I was hoping your were going to be using c - I have no great desire to start using assembly again, and am mostly contented using c and the xc compilers (although some of the limitations in the free version are a little irritating). I guess you are running this in linux?
I'm a refugee of the great dropbox purge of '17.
Project details (schematics, layouts, etc) are slowly being added here: http://samdump.wordpress.com

slacker

Re: slackdsPIC - some experiments with dsPICs for audio mangling purposes
« Reply #6 on: April 01, 2014, 01:51:44 PM »
I might try biasing off the 3V3 reg, I avoided it originally because I did that trick on the Echo Base and in hindsight it turned out to be a bit of a mistake. I assumed the reg would give a nice clean voltage but it ended up having quite a bit of noise on it which got into the audio side of things.
Yeah I run Linux, I'm using MPLABX and the XC16 compiler, these are also available for Windows and OS X. I haven't hit any compiler limitations, yet, from what I understand the free 16 and 32 bit compilers aren't as crippled as the 8 bit one.
« Last Edit: April 01, 2014, 01:53:32 PM by slacker »

samhay

Re: slackdsPIC - some experiments with dsPICs for audio mangling purposes
« Reply #7 on: April 02, 2014, 04:18:05 AM »
Fair enough - thanks for the insight.

^ from what I understand the free 16 and 32 bit compilers aren't as crippled as the 8 bit one
That's good news.
I'm a refugee of the great dropbox purge of '17.
Project details (schematics, layouts, etc) are slowly being added here: http://samdump.wordpress.com

free electron

Re: slackdsPIC - some experiments with dsPICs for audio mangling purposes
« Reply #8 on: April 03, 2014, 04:30:08 PM »
According to the MPLAB XC site:

Quote
MPLAB® XC Free Edition:
  • Supports all the devices and commands of the Standard and PRO Editions
  • No time or memory restrictions
  • Limited code optimizations
  • Unrestricted use—ideal for a low-cost academic or commercial solution
  • Allows for all the code optimization and commands of the PRO Edition for 60 days – you decide when to turn it on.
  • An option to activate the use of the PRO Edition features and optimizations is included. After 60 days, the compiler will revert back to the levels of the Free Edition


samhay

I'm a refugee of the great dropbox purge of '17.
Project details (schematics, layouts, etc) are slowly being added here: http://samdump.wordpress.com

slacker

Re:
« Reply #10 on: April 03, 2014, 06:02:14 PM »
Interesting link Sam, I'd read about the free xc8 deliberately generating poor code but never seen examples before. Not sure if xc16 does the same thing, I think you are just limited by what optimisations you can use.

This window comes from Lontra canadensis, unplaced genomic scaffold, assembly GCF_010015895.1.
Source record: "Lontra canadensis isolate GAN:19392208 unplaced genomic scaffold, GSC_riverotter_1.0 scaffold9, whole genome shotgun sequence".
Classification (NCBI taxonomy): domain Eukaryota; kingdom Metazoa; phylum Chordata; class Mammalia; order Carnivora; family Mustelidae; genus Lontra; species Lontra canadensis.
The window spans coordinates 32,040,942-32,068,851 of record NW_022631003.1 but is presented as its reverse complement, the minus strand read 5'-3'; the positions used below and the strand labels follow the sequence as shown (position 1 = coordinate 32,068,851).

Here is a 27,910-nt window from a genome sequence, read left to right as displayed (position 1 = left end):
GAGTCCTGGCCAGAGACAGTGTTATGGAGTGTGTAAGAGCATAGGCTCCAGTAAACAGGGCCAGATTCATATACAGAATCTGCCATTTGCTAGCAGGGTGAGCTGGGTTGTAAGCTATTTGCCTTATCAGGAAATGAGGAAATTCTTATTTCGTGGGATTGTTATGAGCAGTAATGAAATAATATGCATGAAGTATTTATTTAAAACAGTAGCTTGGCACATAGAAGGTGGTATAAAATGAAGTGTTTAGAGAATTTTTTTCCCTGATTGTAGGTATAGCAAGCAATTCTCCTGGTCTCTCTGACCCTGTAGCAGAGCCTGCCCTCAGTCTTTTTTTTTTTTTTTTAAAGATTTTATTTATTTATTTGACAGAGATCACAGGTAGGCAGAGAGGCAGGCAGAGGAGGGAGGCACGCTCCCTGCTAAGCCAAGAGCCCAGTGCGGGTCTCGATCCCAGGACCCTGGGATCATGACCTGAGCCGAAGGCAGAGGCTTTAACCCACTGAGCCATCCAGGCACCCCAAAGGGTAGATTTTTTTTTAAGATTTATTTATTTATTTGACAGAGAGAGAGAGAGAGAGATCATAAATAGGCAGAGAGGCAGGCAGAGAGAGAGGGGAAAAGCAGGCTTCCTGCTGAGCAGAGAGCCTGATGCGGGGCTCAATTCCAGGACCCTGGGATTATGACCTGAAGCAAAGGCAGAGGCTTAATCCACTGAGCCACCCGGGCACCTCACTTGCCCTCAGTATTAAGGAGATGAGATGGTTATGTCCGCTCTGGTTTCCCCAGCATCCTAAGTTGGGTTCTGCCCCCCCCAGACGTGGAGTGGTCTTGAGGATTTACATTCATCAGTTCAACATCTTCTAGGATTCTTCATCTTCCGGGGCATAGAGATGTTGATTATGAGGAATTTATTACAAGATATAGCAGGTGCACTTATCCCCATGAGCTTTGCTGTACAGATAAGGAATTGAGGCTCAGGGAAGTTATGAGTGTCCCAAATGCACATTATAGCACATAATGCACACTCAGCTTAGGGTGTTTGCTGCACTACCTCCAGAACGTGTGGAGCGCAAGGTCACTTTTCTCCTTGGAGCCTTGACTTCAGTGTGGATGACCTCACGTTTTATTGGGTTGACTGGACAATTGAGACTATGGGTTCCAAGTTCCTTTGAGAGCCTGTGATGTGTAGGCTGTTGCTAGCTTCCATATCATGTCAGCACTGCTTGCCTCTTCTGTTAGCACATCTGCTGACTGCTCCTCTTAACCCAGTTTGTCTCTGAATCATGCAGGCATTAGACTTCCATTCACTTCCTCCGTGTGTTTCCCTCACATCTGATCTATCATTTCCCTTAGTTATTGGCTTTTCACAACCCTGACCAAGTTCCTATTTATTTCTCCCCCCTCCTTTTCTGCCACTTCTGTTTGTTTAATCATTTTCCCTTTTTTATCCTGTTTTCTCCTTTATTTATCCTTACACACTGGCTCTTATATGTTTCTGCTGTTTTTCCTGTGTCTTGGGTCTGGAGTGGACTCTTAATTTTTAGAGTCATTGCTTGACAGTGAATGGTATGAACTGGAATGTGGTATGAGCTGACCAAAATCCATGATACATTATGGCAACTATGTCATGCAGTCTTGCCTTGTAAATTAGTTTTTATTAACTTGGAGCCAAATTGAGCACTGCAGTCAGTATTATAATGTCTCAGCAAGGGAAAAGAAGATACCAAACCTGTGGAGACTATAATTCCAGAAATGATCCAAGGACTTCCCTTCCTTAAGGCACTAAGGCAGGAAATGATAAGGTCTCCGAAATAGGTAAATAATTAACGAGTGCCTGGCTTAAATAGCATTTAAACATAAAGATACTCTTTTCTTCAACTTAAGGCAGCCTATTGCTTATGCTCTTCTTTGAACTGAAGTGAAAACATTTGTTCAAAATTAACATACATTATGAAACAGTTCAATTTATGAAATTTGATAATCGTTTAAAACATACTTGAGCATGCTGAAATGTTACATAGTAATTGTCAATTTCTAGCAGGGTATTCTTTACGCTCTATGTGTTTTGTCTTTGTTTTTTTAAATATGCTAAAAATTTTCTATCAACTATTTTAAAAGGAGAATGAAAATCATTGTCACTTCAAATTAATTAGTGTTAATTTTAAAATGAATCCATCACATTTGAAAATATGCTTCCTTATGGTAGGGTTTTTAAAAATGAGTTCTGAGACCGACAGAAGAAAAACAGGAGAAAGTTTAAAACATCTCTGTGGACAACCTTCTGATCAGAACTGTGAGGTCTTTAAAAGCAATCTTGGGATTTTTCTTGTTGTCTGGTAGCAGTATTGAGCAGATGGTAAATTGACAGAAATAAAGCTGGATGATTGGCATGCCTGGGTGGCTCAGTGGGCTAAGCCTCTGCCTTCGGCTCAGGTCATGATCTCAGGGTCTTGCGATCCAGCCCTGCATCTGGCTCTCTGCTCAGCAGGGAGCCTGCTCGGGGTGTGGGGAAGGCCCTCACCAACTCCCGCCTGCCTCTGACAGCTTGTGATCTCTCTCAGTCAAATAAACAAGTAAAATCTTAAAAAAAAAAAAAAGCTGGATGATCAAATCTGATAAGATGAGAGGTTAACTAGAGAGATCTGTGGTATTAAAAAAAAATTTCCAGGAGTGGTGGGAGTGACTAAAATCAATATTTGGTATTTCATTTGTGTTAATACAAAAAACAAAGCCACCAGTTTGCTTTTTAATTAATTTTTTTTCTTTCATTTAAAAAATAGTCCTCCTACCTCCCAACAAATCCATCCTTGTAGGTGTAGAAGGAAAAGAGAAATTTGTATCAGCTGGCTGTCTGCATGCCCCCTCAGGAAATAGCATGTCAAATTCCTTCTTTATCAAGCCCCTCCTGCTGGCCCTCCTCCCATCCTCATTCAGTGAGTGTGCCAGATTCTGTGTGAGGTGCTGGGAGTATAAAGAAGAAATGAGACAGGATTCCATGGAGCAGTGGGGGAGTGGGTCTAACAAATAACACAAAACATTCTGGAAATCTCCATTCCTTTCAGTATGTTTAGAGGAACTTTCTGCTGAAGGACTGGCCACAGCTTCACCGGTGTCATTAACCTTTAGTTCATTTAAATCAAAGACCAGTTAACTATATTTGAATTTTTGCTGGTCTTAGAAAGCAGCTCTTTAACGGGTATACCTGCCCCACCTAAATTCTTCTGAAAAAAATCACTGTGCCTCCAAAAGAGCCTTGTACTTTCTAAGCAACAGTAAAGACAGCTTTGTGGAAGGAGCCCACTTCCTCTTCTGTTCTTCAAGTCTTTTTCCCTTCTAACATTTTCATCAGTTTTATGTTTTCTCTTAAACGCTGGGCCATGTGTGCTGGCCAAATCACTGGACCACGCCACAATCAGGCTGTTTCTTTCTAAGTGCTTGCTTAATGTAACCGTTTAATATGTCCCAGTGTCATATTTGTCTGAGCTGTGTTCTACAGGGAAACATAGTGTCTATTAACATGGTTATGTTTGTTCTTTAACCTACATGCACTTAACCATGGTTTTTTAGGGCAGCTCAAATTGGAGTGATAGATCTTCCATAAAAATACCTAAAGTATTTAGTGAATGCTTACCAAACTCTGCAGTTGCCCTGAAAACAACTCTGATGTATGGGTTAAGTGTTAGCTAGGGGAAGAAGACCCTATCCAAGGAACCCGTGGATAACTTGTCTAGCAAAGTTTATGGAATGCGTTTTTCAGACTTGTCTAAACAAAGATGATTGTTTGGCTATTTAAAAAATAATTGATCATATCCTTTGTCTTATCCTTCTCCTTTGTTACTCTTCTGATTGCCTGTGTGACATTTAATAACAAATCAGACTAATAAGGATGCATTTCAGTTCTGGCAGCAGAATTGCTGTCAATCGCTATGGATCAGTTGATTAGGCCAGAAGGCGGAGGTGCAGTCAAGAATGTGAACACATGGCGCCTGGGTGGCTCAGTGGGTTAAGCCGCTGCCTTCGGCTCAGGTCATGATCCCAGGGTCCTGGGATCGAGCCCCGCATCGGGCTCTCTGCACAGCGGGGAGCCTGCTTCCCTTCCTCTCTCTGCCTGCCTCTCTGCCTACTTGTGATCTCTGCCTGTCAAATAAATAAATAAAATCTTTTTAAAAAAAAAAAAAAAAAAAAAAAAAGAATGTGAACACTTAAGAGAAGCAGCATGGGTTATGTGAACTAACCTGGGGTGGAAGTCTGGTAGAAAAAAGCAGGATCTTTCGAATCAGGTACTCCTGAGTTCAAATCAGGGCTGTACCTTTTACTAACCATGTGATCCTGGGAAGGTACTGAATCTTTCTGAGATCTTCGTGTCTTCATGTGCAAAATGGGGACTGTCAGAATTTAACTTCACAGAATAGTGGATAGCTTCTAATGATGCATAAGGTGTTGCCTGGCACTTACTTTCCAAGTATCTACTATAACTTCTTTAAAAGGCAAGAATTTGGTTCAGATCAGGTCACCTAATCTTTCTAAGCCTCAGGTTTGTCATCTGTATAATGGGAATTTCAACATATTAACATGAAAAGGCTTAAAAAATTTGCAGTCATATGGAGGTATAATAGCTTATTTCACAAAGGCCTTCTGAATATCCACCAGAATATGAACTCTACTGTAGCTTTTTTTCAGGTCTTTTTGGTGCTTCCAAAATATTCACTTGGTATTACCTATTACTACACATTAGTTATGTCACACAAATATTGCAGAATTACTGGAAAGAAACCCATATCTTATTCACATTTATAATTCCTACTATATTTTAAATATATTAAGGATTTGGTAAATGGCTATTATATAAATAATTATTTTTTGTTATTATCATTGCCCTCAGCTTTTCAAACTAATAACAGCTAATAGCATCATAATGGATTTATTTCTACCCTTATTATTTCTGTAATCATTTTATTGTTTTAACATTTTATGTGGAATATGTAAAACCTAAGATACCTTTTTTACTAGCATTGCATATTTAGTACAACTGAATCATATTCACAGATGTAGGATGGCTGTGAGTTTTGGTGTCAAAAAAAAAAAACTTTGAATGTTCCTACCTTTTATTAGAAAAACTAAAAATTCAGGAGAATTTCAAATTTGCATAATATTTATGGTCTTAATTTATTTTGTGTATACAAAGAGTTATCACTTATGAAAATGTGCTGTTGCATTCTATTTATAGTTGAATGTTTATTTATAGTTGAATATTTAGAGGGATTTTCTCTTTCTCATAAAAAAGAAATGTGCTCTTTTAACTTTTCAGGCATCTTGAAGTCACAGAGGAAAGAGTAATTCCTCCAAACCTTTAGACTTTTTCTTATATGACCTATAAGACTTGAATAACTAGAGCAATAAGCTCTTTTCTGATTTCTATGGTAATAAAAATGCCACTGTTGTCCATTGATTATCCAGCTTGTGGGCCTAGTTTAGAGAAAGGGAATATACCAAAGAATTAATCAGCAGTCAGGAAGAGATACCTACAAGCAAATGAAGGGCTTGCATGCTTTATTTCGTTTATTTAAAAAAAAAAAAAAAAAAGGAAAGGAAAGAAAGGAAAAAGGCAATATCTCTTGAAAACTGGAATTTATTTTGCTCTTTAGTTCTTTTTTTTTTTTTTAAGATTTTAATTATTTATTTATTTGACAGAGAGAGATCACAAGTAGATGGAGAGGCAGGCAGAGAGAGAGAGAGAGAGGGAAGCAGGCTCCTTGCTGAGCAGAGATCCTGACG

MstrKurt

Re: slackdsPIC - some experiments with dsPICs for audio mangling purposes
« Reply #11 on: April 03, 2014, 07:08:08 PM »
That's fantastic, Slacker!. Well done!.

EDIT: I seen you utilized the Serial RAM. Was it useful doing this in terms of long delay?, and was it fast enough to keep up with the real time software?.
« Last Edit: April 03, 2014, 10:27:18 PM by MstrKurt »

slacker

Re: slackdsPIC - some experiments with dsPICs for audio mangling purposes
« Reply #12 on: April 04, 2014, 01:03:24 PM »
Thanks, be interesting to see how it compares to your project.

It will depend on how fast your sample rate is as to how long a delay you can get with the SRAM which I guess will be a factor in how useful it is. I'm sampling at 32.768KHz, partly because it seemed like a nice compromise between audio quality and having enough time between samples to do stuff but also because it divides into the amount of SRAM nicely. With the 23K256 you have 32,768 bytes, each byte is 8 bits so as I'm using 16 bits for each sample I need two bytes to store a sample, which means I can store 16,384 samples, which at 32.768KHz gives half a second of delay.
With the 23C1024 I can store 65,536 samples which gives 2 seconds of delay. If you lower the sample rate you can get longer delays, for example 8KHz gives 8 seconds of reasonable quality delay with the 23C1024. The delays in the sound clip I posted are done with the 23K256 at 32.768KHz.

Whether they are fast enough will again depend on how fast your sample rate is and how fast you can run the SPI clock. I'm using a 10MHz SPI clock and to read or write a sample takes about 6uS for the 23K256. At 32KHz I have about 30uS per sample to do stuff, so I can do maybe 2 or 3 reads or writes per sample depending on what else I'm doing. This is fine for simple delays where you just write a sample to the SRAM and read another one out but you probably couldn't do a reverb or anything else needing multiple reads and writes.
Using the PIC's internal RAM is much faster but to get ones with enough to do more than short delays means going to large pin count chips in DIY unfriendly packages.

« Last Edit: April 04, 2014, 01:11:34 PM by slacker »

slacker

Re:
« Reply #13 on: April 04, 2014, 03:54:18 PM »
Interesting link Sam, I'd read about the free xc8 deliberately generating poor code but never seen examples before. Not sure if xc16 does the same thing,